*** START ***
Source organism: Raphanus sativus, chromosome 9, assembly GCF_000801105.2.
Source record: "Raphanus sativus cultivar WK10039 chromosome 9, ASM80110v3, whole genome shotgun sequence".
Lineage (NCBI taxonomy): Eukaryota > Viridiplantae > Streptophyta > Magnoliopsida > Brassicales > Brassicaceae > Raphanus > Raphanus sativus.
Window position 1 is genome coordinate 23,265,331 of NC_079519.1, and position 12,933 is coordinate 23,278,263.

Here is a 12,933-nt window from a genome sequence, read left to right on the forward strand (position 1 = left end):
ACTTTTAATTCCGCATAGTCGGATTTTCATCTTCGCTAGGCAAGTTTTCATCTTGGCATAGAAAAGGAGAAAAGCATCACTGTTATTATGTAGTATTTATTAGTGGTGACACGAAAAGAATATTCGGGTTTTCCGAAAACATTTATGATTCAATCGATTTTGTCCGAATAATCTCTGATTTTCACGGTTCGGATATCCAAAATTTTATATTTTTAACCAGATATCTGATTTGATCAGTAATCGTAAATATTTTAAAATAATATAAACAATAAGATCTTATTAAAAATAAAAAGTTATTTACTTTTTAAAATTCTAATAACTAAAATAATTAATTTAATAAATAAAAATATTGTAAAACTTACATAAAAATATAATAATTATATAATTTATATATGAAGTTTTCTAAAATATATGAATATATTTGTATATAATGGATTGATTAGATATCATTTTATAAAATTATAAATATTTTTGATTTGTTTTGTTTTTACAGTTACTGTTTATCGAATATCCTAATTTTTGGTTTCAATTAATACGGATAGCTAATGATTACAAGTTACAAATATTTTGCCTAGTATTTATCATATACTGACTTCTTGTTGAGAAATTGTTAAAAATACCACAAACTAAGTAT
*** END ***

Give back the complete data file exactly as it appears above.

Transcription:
Source organism: Raphanus sativus, chromosome 9, assembly GCF_000801105.2.
Source record: "Raphanus sativus cultivar WK10039 chromosome 9, ASM80110v3, whole genome shotgun sequence".
Lineage (NCBI taxonomy): Eukaryota > Viridiplantae > Streptophyta > Magnoliopsida > Brassicales > Brassicaceae > Raphanus > Raphanus sativus.
Window position 1 is genome coordinate 23,265,331 of NC_079519.1, and position 12,933 is coordinate 23,278,263.

Here is a 12,933-nt window from a genome sequence, read left to right on the forward strand (position 1 = left end):
ACTTTTAATTCCGCATAGTCGGATTTTCATCTTCGCTAGGCAAGTTTTCATCTTGGCATAGAAAAGGAGAAAAGCATCACTGTTATTATGTAGTATTTATTAGTGGTGACACGAAAAGAATATTCGGGTTTTCCGAAAACATTTATGATTCAATCGATTTTGTCCGAATAATCTCTGATTTTCACGGTTCGGATATCCAAAATTTTATATTTTTAACCAGATATCTGATTTGATCAGTAATCGTAAATATTTTAAAATAATATAAACAATAAGATCTTATTAAAAATAAAAAGTTATTTACTTTTTAAAATTCTAATAACTAAAATAATTAATTTAATAAATAAAAATATTGTAAAACTTACATAAAAATATAATAATTATATAATTTATATATGAAGTTTTCTAAAATATATGAATATATTTGTATATAATGGATTGATTAGATATCATTTTATAAAATTATAAATATTTTTGATTTGTTTTGTTTTTACAGTTACTGTTTATCGAATATCCTAATTTTTGGTTTCAATTAATACGGATAGCTAATGATTACAAGTTACAAATATTTTGCCTAGTATTTATCATATACTGACTTCTTGTTGAGAAATTGTTAAAAATACCACAAACTAAGTAT